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Van Der Graaf Generator - Pawn Hearts CD (album) cover


Van Der Graaf Generator


Eclectic Prog

4.42 | 1971 ratings

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Symphonic Team
5 stars Van der Graaf Generator's Pawn Hearts was my introduction to the band and It's my favourite of their repertoire for many reasons. The 3 tracks boast the unique sound of VDGG and features lyrics that are dangerously close to the edge and Peter Hammill's vocals are like no other. He can croon smoothly, almost whisper along a minimalist approach that may feature a mere Hammond Organ, or he can scream as a cacophony of sound erupts. In fact the whole album meanders from serene tranquility to atomic energy - it's an incredible achievement for the group and is hailed as a masterpiece for those who love prog rock.

The album starts off with the strange and bizarre 'Lemmings (including Cog)' and it is easy to see why this band are musical pioneers and boundary pushing visionaries. The track begins innocently enough, "I stood alone upon the highest cliff-top, looked down around and all I could see were those that I would dearly love to share with crashing on quite blindly to the sea." David Jackson's saxophone soon turns it up a notch and we are treated with the maelstrom of sound and verbal music psychosis that is VDGG.

The next track 'Man-erg' features a piano intro, a minimalist approach with Hammill's trademark quiet vocal delivery. It's an existential piece that questions who are we, the killer or the angel, or both, we are capable of great good and great evil, but ultimately "Death's Head throws his cloak into the corner of my room and I am doomed". On this delivery the track descends deeper into an abyss and VDGG really let loose with wild staccato riffs and a monstrous finale where everything just explodes into a paroxysm of uncontrolled mayhem. It's a killer track and moves from romanticism with piano elegy only to explode into a doom-laden soundwave with wild saxophones screaming over unfriendly sounds such as Hugh Banton's hammond and Guy Evan's off-kilter percussion.

The next track is the one that everyone is talking about when they discuss the peak of VDGG's musical prowess. It is all that VDGG has come to personify and more. 'A Plague of Lighthouse Keepers' was the first track I had heard from this amazing band and I knew I would be purchasing this CD immediately. It's unbelievable in every aspect, running for an awesome 23 minutes, it tells the story of an eyewitness who sees the unspeakable as he feels his body fading in a storm while voyaging on a doomed ship. It reminds one of Coleridge's Rime of the Ancient Mariner (check Iron Maiden's take on this poem). The narrator notes "I prophesy disaster and then I count the cost. I shine but shining, dying I know that I am almost lost." The piano gets faster and seems to be falling down an abyss. There is a brief interlude that reminds one of a ship floating on an endless ocean and we hear the lonely saxophone blasts that resemble bizarre fog horns. You can almost picture the image of a ghost ship sailing through fog and there's a genuinely creepy ambience. The song takes on a darker atmosphere and Hammill begins to use his patented gravel tone to sing of spectres that scratch on windows, hollowed faces, and lost mastheads that pierce the freezing dark. There are several parts that flash by until the track moves to Presence of the Night/ Kosmos Tours. The saxophone really shines in this section and a weird time signature locks in, with Hammill singing "Why can't I let me live and be free, but I die very slowly alone." A beautiful hammond sound fills the void and the tempo ignites to a frenetic pace where it spirals blissfully out of control. Then it all ends suddenly and the gorgeous piano reverberates to a melancholic contemplative Hammill who asks "Lighthouses might hold the key but can I reach the door?" It's a lovely moment after all the mayhem preceding, then the next section begins suddenly with Hammill's rasping vocals and short jagged spurts of noise from Banton and Evans, The Clot Thickens. At times the sound seems curiously off kilter, out of tune and rhythm but it all gels perfectly into the tranquil Land's End, "Stars slice horizons where the lines stand much too stark, I feel I am drowning hands stretch in the dark..." And it ends on a rather positive note in a sense where Hammill muses that "it doesn't feel so very bad now" and perhaps "the end is the start... all things are apart." You can take what you will from the potent lyrics but all is sung with absolute conviction which makes the piece all the more intriguing. It is a ballad of gothic grandeur in every sense that constantly surprises with its complex twisting structure.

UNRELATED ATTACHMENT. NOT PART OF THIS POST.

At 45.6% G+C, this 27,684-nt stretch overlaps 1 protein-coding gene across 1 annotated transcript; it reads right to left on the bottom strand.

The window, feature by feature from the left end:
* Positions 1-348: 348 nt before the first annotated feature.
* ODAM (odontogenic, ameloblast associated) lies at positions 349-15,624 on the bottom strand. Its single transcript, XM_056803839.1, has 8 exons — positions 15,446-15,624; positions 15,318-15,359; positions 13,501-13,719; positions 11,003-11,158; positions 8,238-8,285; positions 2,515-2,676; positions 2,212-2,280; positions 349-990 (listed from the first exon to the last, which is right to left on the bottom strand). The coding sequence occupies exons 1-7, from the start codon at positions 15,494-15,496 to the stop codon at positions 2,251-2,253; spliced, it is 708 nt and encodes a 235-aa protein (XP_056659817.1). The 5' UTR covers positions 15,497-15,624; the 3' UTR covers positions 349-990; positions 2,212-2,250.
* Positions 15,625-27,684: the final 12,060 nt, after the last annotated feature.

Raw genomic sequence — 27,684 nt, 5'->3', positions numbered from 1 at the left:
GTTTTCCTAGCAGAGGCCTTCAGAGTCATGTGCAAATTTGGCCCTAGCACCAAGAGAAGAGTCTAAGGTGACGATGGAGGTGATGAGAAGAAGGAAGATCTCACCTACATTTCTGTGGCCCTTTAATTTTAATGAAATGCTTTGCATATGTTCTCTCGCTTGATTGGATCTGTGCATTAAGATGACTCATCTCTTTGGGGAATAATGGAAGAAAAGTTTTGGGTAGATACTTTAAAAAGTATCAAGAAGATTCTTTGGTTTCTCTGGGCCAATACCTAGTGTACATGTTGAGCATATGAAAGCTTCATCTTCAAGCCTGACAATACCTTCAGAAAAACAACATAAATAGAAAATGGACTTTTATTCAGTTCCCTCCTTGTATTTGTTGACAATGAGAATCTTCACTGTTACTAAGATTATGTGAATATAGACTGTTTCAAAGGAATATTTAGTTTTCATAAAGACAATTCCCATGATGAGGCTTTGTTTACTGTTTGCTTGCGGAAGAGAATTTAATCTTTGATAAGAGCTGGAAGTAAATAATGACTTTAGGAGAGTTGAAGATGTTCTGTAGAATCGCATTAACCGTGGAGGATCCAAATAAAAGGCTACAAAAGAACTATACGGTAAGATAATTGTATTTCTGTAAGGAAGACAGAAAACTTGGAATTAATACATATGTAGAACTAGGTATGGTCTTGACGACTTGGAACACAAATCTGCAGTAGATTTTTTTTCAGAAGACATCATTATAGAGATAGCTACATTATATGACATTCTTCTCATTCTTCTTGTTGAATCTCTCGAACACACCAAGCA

The bonus tracks are quite good, though do not measure up to the 3 classic tracks mentioned. 'Theme One' is a quirky, catchy little thing that works well enough. 'W' is a bit pretentious but passable. 'Angle of Incidents' is experimental and flawed. 'Ponker's Theme' is forgettable and 'Dimunitions' as an instrumental does nothing for me, too long and based on a single idea, that is improvisational and without structure unlike VDGG's usual pieces. However, it is nice to hear these tracks as a bonus and one can simply take them or leave them as an added extra, similar to a B Side of a single: they are certainly not highlights of VDGG's repertoire.

My feeling is that the 3 tracks on the original album are the best that VDGG had to offer. Brooding, with interchanging time signatures, long and contemplative and experimental to the max, it is an album that must be heard by every serious prog rock fan. If you don't own it, TODAY is the day of salvation.

AtomicCrimsonRush | 5/5 |


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